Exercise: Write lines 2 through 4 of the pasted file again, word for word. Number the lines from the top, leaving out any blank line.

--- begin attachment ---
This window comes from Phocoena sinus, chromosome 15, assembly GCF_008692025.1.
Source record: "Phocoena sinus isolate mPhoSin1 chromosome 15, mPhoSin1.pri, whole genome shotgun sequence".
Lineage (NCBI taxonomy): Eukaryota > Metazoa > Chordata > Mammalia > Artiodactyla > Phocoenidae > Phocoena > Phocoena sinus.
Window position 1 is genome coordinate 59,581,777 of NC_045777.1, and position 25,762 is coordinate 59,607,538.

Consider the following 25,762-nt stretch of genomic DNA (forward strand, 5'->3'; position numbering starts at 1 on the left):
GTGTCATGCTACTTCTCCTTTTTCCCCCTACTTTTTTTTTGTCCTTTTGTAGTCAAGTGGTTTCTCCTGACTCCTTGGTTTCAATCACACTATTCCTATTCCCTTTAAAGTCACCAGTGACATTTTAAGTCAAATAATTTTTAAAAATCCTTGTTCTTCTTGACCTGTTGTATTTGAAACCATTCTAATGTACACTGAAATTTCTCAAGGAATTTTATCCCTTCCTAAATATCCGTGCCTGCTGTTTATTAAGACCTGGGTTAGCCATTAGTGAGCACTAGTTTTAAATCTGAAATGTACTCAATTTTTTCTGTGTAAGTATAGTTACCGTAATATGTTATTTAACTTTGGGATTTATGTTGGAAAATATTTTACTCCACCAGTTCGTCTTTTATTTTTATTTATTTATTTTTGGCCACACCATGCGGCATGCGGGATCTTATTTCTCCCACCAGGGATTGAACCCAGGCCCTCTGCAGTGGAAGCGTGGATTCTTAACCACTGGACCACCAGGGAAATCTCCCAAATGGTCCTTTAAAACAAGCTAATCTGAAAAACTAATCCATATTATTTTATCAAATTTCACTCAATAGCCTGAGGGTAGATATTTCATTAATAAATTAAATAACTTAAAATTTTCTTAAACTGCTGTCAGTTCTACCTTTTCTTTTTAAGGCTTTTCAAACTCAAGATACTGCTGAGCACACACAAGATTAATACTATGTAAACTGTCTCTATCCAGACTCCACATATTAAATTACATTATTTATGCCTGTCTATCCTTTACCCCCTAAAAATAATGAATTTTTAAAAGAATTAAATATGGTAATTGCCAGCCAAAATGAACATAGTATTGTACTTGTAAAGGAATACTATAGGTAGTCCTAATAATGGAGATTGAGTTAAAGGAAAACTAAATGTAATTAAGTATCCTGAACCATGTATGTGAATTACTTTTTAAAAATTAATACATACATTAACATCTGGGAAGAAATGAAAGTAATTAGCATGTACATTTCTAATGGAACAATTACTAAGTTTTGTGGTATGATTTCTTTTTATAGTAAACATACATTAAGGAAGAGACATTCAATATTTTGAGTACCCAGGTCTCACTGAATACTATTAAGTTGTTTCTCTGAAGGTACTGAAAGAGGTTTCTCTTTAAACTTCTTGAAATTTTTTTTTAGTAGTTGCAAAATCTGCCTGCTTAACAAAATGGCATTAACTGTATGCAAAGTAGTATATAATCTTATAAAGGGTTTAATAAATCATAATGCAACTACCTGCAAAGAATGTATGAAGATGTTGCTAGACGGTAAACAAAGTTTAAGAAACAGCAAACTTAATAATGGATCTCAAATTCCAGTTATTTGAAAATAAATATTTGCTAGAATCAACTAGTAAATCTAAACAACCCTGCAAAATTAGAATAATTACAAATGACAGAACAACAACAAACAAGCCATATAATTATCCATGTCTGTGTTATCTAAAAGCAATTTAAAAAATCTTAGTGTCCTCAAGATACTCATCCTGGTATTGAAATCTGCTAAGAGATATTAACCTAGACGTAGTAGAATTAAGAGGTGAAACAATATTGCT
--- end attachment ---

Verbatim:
Source record: "Phocoena sinus isolate mPhoSin1 chromosome 15, mPhoSin1.pri, whole genome shotgun sequence".
Lineage (NCBI taxonomy): Eukaryota > Metazoa > Chordata > Mammalia > Artiodactyla > Phocoenidae > Phocoena > Phocoena sinus.
Window position 1 is genome coordinate 59,581,777 of NC_045777.1, and position 25,762 is coordinate 59,607,538.